For those not prepared to buy or borrow the Morrissey books or devote the time to reading them, there is a more succinct and just as powerful statement of Morrissey’s views under the heading, ‘Time to bury the Kelly myth’, freely available on the Quadrant website. Meanwhile, there are some more general points to be made.
Beyond The Stringybark Creek Police Murders itself is the ever-present, ever-changing Kelly phenomenon – an older, smaller version of Anzackery. Reluctantly refamiliarising myself for this review with a selection of blogs, websites and social media, I was struck again by the nature of this vast rabbit warren, teeming with passions, loyalties and obsessions, some of them shocking in crassness and viciousness. Publishers continue to prove the Kelly name and iron mask image sell, and, as Doug Morrissey himself has shown in ‘The heritage marketing of Ned Kelly’, libraries, museums and tourism operators continue to rely on the Kelly trope rather than find an original creative angle.
The broader community and family resentments behind the Kelly gang’s actions have flourished and festered too. In 1960, the graves of the murdered police at Mansfield were vandalised, in the 1970s the Stringybark Creek murder site was commercialised, and the police names obliterated, and in the early 2000s a memorial stone was repeatedly defaced. A rededication ceremony of the graves in 2013 resulted in Internet trolling of the police family descendants.
For the Italian philosopher Benedetto Croce, ‘All history is contemporary history’, while American novelist EL Doctorow wrote, ‘history is the present’. Recently, Anna Goldsworthy insightfully commented that
perhaps the real vanity lies in imagining we can meet the past on its own terms … All culture is subject to the editorialising of the present – to our amendments and annotations – regardless of whether we know we are doing it. We pass it forward, covered in our fingerprints, even if we think we are wearing white gloves. Even if we imagine, as citizens of the present, that our gaze is the truly transparent one.
It is not a stretch to think of Donald Trump’s presidential term as a relevant parallel, given his approach to truth and facts and, on the other hand, that for many decades the words ‘true’ or ‘real’ have been obligatory labels for Kelly films, novels and biographies. But who then are our equivalents to American immunological expert, Dr Anthony Fauci, the epitome of professionalism, confronted with ignorance and bluster?
‘The murderous attack on Victorian Police – breaking from ambush’: Sydney Mail, 16 November 1878 (Culture Victoria)
Occasionally when reading Morrissey’s book, I thought his expertise as a highly qualified historian had faltered. At times, his judgement about reliability of historical witnesses became too polarised: the testimony of Kelly and Kelly supporters is self-serving while the police tell the truth. At times, too, Morrissey’s faith in primary sources is too simplistic, as he ties himself in contradictory knots, like in his discussion of Sergeant Kennedy’s bloodstained notebook with its missing pages. His speculation to fill gaps in the sources is too often partisan.
Sometimes, too, restraint – like that displayed by Dr Fauci in press conferences – is missing in Morrissey’s work. He describes a recent film which presents Kelly as ‘a beardless, queer crossdresser’ as a ‘postmodern cauldron of movie madness’ (p 398) and criticises today’s justice system towards murderers as too lenient (pp xiv and 171). Such angry vents are as unnecessary as was his comparison in 2017 of the Kelly gang with ‘Melbourne’s gangs of African teenagers’.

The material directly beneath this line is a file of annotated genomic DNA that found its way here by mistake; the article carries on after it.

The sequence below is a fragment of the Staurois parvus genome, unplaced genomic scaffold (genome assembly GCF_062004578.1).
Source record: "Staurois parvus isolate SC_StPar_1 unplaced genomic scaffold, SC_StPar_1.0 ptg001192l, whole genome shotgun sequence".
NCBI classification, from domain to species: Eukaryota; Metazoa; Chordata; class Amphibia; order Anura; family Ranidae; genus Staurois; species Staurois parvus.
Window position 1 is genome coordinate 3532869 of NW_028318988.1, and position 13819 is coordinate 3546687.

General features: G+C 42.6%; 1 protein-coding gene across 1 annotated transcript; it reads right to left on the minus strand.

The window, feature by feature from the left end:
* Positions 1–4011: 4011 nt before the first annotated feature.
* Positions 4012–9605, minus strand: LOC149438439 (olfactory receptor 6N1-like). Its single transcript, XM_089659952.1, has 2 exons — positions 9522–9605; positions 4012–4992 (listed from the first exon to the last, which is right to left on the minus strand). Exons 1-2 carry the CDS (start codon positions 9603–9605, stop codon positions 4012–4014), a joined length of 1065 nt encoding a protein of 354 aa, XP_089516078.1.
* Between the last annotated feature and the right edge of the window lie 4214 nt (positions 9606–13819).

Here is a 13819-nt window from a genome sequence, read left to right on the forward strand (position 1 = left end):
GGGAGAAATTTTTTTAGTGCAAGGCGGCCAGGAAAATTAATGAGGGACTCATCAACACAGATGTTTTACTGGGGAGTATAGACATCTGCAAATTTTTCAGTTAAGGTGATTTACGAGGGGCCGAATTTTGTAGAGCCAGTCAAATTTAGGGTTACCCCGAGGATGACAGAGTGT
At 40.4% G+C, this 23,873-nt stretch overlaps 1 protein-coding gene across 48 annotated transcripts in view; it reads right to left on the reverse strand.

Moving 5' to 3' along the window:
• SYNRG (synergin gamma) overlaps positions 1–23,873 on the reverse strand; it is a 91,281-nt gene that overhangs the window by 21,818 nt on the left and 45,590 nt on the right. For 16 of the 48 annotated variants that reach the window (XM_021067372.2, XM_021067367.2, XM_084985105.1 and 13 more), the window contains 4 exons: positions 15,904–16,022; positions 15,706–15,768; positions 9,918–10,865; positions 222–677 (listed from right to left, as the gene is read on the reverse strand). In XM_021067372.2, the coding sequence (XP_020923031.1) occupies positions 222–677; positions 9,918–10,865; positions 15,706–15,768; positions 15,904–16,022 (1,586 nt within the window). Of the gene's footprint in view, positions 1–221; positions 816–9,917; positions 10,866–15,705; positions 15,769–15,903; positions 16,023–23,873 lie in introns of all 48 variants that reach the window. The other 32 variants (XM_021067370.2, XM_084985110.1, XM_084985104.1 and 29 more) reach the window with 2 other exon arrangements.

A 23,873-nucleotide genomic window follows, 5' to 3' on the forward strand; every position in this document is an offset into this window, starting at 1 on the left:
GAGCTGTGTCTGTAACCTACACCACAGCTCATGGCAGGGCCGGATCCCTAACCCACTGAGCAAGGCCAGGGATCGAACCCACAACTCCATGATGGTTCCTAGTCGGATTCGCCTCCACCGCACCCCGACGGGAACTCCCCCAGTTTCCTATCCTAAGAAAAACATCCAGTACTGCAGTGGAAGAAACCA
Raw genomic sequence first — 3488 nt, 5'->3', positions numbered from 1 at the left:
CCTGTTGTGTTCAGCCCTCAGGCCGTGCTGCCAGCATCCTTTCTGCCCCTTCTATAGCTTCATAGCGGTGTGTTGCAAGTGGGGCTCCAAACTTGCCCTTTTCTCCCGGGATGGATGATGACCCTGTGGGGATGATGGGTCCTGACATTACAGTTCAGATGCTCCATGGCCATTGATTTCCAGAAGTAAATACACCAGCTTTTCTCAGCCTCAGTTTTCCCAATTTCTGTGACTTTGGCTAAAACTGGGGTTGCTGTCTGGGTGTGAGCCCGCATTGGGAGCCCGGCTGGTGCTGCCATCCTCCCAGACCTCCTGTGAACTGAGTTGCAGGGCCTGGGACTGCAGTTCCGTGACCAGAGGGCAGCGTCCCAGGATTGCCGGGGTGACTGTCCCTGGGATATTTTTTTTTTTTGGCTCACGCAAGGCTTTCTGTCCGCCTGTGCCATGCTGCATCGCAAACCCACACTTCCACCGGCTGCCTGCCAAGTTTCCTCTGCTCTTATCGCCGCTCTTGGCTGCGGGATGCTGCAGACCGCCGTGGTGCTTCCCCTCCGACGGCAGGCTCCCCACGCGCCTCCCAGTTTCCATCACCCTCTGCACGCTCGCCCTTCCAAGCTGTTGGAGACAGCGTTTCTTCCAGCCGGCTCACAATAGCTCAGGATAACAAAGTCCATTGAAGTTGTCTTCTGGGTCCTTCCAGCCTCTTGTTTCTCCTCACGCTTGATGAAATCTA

For me, the recent ‘Palace Letters’ debate resonated, too. We’ve had two books, one by journalists Paul Kelly and Troy Bramston, the other by Jenny Hocking, drawing strongly contrasting conclusions from basically the same documents and shared republicanism. Yet, the authors’ opinions about historical accountability differed sharply, Kelly and Bramston seeing the events behind the Palace Letters as over and now passing into history, Hocking drawing urgent lessons of independence, accountability, and transparency. Reviewing their accounts in the Australian Book Review very recently, Jon Piccini concluded that they ‘cannot rely on history itself to change well-established patterns of thought, prejudice, and privilege. Only the hard slog of politics can do that.’
It was the politics of Covid-19 lockdowns last year which conjured Ned Kelly yet again, as if to illustrate Manning Clark’s prophetic words, ‘Ned was not to vanish like the dream that dies at the opening of the day’ (A History of Australia, Volume IV, p 336). In September 2020, Victorian Premier Dan Andrews’ insistence on a hard lock-down was likened by Barnaby Joyce to Ned Kelly, and Doug Morrissey agreed. ‘The comparison is apt’, he wrote, later comparing Andrews’ daily press conferences to ‘Ned in his egomaniacal Jerilderie Letter’!
Ah, well, ‘established patterns of thought, prejudice, and privilege’. Such is the life of an historian.
* Michael Piggott AM is a semi-retired archivist with many years’ experience and has been Chair of the (ACT) Territory Records Advisory Council. He has a chapter in The Honest History Book. In 2020, he contributed chapters to Community Archives, Community Spaces: Heritage, Memory and Identity (Bastian & Flinn, ed., Facet, 2020) and “All Shook Up”: The Archival Legacy of Terry Cook (SAA & ACA) and wrote the Australian chapter for a forthcoming text on archival silences. He has written many book reviews and other pieces for Honest History (use our Search engine), most recently reviews of I Wonder: The Life and Work of Ken Inglis, edited by Peter Browne and Seumas Spark, and a Parliament House exhibition on Edmund Barton.
Victoria Police Chief Commissioner Graham Ashton and Leo Kennedy, great-grandson of Sergeant Michael Kennedy, Stringybark Creek Memorial redevelopment ceremony, December 2018 (ABC/Chloe Strahan)